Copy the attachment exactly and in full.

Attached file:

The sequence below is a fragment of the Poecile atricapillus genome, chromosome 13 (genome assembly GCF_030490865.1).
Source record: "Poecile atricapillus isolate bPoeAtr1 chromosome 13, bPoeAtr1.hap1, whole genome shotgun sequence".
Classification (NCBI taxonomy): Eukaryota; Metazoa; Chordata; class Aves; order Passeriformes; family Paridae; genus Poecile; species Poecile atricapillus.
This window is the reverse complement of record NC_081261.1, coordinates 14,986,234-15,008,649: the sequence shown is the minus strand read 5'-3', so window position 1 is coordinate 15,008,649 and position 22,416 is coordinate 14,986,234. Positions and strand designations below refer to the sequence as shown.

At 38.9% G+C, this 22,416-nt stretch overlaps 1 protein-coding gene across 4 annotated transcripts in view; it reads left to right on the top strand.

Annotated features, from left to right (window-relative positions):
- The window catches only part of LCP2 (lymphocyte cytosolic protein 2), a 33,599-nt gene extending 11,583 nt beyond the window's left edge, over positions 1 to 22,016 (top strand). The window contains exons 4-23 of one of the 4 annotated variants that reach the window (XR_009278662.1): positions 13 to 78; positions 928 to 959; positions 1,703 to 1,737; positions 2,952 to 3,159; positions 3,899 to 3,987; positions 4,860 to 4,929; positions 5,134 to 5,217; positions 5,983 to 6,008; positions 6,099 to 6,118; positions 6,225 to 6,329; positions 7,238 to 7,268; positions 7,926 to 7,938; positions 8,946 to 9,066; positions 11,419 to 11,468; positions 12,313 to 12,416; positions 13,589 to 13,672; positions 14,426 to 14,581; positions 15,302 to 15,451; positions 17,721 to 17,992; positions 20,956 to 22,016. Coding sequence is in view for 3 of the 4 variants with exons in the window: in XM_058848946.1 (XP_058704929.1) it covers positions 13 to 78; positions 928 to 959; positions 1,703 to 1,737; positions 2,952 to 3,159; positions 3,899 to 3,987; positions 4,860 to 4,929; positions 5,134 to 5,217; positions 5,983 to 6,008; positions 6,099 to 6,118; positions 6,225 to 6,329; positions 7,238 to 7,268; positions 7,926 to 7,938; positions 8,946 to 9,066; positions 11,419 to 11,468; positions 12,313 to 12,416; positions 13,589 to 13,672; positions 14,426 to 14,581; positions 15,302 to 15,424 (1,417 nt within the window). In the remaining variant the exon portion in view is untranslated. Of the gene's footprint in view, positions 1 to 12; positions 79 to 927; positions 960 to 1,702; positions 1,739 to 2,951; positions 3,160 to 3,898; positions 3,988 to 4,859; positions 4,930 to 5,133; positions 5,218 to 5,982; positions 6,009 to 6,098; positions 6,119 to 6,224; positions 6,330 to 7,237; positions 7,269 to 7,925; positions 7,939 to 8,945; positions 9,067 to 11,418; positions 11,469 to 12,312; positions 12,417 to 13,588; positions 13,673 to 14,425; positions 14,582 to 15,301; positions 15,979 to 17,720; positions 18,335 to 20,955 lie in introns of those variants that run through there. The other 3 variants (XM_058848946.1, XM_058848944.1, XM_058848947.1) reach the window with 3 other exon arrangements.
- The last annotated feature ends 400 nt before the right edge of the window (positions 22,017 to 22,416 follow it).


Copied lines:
The sequence below is a fragment of the Poecile atricapillus genome, chromosome 13 (genome assembly GCF_030490865.1).
Source record: "Poecile atricapillus isolate bPoeAtr1 chromosome 13, bPoeAtr1.hap1, whole genome shotgun sequence".
Classification (NCBI taxonomy): Eukaryota; Metazoa; Chordata; class Aves; order Passeriformes; family Paridae; genus Poecile; species Poecile atricapillus.
This window is the reverse complement of record NC_081261.1, coordinates 14,986,234-15,008,649: the sequence shown is the minus strand read 5'-3', so window position 1 is coordinate 15,008,649 and position 22,416 is coordinate 14,986,234. Positions and strand designations below refer to the sequence as shown.

At 38.9% G+C, this 22,416-nt stretch overlaps 1 protein-coding gene across 4 annotated transcripts in view; it reads left to right on the top strand.

Annotated features, from left to right (window-relative positions):
- The window catches only part of LCP2 (lymphocyte cytosolic protein 2), a 33,599-nt gene extending 11,583 nt beyond the window's left edge, over positions 1 to 22,016 (top strand). The window contains exons 4-23 of one of the 4 annotated variants that reach the window (XR_009278662.1): positions 13 to 78; positions 928 to 959; positions 1,703 to 1,737; positions 2,952 to 3,159; positions 3,899 to 3,987; positions 4,860 to 4,929; positions 5,134 to 5,217; positions 5,983 to 6,008; positions 6,099 to 6,118; positions 6,225 to 6,329; positions 7,238 to 7,268; positions 7,926 to 7,938; positions 8,946 to 9,066; positions 11,419 to 11,468; positions 12,313 to 12,416; positions 13,589 to 13,672; positions 14,426 to 14,581; positions 15,302 to 15,451; positions 17,721 to 17,992; positions 20,956 to 22,016. Coding sequence is in view for 3 of the 4 variants with exons in the window: in XM_058848946.1 (XP_058704929.1) it covers positions 13 to 78; positions 928 to 959; positions 1,703 to 1,737; positions 2,952 to 3,159; positions 3,899 to 3,987; positions 4,860 to 4,929; positions 5,134 to 5,217; positions 5,983 to 6,008; positions 6,099 to 6,118; positions 6,225 to 6,329; positions 7,238 to 7,268; positions 7,926 to 7,938; positions 8,946 to 9,066; positions 11,419 to 11,468; positions 12,313 to 12,416; positions 13,589 to 13,672; positions 14,426 to 14,581; positions 15,302 to 15,424 (1,417 nt within the window). In the remaining variant the exon portion in view is untranslated. Of the gene's footprint in view, positions 1 to 12; positions 79 to 927; positions 960 to 1,702; positions 1,739 to 2,951; positions 3,160 to 3,898; positions 3,988 to 4,859; positions 4,930 to 5,133; positions 5,218 to 5,982; positions 6,009 to 6,098; positions 6,119 to 6,224; positions 6,330 to 7,237; positions 7,269 to 7,925; positions 7,939 to 8,945; positions 9,067 to 11,418; positions 11,469 to 12,312; positions 12,417 to 13,588; positions 13,673 to 14,425; positions 14,582 to 15,301; positions 15,979 to 17,720; positions 18,335 to 20,955 lie in introns of those variants that run through there. The other 3 variants (XM_058848946.1, XM_058848944.1, XM_058848947.1) reach the window with 3 other exon arrangements.
- The last annotated feature ends 400 nt before the right edge of the window (positions 22,017 to 22,416 follow it).